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Letters: Addressing student debt

September 15, 2014 Over the past four years, the ADA, through its Council on Dental Education and Licensure and Health Policy Institute, has spent considerable resources studying the cost of dental education and student debt. The issues are complex and there are no easy answers.

A key threat to the long-term financial sustainability of public and state-related schools is the significant reductions in state support. We believe that the current models of dental education can remain sustainable at the current funding level; however, further increases in tuition, combined with a flattening of dentists' income, could make dental education less attractive in the future educational marketplace.

Common methods of financial efficiency can be challenging to develop, given the different financial models used by 65 universities and their dental schools (e.g., whether costs are centralized or decentralized, contributions of the parent institution, scope and depth of the research program, amount of free or subsidized care provided). ADA plays a role in enhancing efforts and commitments for lowering dental education costs and reducing student borrowing by promoting financial literacy and quality financial aid services, pursing funding for scholarships, increasing philanthropic support to dental schools and advocating for loan repayment and forgiveness programs and increased reimbursement for safety-net clinical care.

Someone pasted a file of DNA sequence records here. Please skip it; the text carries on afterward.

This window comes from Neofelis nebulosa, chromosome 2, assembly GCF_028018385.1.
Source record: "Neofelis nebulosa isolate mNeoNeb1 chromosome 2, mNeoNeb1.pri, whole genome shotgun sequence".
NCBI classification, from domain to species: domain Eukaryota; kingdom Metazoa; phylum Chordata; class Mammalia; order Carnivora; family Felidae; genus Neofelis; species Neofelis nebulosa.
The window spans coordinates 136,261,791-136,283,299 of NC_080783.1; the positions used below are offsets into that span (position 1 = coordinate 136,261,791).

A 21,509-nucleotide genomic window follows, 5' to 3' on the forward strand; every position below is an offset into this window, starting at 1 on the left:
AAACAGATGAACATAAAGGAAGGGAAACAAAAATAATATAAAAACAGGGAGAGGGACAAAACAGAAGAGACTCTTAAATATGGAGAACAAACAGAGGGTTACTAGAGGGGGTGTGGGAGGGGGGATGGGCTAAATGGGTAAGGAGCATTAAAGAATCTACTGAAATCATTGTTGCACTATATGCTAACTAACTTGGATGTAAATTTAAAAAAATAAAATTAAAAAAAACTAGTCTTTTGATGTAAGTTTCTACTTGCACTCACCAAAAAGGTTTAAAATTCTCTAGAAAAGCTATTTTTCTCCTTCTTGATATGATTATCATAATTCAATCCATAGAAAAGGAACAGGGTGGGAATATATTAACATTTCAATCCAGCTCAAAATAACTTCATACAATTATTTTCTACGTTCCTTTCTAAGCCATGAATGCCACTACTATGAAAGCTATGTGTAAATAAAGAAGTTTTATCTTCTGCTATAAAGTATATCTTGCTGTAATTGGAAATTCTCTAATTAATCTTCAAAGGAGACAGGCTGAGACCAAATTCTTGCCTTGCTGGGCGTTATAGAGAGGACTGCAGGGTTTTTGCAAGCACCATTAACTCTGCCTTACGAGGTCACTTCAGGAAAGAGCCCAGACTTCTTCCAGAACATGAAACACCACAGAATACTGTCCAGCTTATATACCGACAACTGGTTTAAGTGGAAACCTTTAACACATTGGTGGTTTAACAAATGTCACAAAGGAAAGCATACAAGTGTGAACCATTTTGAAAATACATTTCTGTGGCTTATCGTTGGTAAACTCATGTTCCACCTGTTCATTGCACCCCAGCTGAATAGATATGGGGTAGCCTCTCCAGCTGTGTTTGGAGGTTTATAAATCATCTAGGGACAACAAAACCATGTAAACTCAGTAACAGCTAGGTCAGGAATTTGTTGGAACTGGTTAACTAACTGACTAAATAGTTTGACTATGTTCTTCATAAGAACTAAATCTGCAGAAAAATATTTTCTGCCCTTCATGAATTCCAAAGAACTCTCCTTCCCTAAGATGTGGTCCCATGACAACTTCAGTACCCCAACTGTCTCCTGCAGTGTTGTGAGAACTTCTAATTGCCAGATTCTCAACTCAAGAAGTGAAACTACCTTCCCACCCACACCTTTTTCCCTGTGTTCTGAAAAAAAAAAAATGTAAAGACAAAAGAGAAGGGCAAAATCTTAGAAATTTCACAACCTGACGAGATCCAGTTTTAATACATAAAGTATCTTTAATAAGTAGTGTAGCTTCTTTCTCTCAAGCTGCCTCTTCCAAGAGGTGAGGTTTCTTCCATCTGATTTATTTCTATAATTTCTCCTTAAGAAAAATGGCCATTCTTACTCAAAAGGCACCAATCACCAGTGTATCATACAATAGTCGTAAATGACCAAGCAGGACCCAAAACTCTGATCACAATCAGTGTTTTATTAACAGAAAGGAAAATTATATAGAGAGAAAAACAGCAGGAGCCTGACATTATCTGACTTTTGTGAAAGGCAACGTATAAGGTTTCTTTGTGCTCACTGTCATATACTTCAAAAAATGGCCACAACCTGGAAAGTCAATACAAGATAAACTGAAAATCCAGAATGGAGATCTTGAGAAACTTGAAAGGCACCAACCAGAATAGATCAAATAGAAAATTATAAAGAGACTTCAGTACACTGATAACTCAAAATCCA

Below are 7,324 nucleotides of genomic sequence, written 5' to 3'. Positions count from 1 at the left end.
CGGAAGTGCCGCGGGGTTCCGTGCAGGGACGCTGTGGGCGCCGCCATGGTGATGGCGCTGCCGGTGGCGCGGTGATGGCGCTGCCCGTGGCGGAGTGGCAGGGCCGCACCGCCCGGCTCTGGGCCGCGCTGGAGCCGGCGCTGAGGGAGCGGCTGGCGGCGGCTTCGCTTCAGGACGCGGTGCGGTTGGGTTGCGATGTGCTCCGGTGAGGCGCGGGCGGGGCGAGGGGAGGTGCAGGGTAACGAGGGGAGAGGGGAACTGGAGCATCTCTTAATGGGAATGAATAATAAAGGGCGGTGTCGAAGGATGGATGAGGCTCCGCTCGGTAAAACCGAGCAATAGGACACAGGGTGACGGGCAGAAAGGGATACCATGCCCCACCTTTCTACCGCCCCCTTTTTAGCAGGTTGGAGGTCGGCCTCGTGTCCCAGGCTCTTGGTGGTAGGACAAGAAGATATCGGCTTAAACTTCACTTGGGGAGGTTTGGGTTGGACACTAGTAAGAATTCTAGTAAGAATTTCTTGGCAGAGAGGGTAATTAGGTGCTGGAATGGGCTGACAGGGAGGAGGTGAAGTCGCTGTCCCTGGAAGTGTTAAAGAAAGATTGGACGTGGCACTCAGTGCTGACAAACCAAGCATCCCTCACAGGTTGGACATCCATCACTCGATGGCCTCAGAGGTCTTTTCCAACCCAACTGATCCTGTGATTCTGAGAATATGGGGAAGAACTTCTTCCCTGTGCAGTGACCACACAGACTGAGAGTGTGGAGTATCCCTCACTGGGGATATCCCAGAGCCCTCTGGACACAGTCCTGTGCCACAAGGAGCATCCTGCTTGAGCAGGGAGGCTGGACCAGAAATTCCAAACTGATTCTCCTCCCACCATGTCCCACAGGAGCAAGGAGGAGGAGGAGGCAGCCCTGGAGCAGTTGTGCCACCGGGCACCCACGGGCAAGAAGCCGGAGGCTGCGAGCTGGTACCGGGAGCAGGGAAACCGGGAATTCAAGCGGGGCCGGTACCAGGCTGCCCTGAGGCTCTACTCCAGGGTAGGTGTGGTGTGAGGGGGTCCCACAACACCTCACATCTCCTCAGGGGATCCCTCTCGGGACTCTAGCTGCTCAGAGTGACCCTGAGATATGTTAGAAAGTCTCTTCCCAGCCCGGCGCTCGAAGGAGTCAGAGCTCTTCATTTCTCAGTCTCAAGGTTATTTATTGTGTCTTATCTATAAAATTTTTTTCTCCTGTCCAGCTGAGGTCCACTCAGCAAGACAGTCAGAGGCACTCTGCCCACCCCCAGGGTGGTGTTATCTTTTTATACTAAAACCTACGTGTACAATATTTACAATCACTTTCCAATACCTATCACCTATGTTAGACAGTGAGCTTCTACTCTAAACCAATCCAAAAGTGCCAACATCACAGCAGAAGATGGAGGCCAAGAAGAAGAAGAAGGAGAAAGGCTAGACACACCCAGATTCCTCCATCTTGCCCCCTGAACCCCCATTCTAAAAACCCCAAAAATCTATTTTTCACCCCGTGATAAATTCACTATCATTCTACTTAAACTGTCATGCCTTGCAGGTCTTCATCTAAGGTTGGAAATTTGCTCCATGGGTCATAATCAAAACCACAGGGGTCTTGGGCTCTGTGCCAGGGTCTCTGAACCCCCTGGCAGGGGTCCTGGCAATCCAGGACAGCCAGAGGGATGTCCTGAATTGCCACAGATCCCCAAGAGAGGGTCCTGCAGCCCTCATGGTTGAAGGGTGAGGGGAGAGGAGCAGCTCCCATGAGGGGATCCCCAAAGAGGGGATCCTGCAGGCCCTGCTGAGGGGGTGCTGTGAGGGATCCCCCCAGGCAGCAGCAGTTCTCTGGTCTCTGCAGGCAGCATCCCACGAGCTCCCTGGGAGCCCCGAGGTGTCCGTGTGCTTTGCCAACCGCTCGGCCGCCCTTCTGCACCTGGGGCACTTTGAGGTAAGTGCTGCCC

A 2013 study conducted by the ADA reported a great variation in operating costs among the 65 dental schools. However, as long as the return on investment allows students to pay off educational debt in a reasonable amount of time, the profession will continue to attract a large number of qualified applicants to fill the total number of available positions. Institutional setting (public versus private) does not seem to matter as a driver of overall revenue and overall expenses, particularly in recent years when financial support from states to their public universities has diminished.

ADA can continue to be most effective in addressing the student debt issue through a defined program of advocacy at the federal level and through development of robust information to help current and prospective students be fully informed, financially literate consumers about a career in dentistry, including workforce forecasting reports, student debt, expected income and life-long financial planning.

Teresa Dolan, D.D.S.
Chair, ADA Council on Dental
Education and Licensure
York, Pennsylvania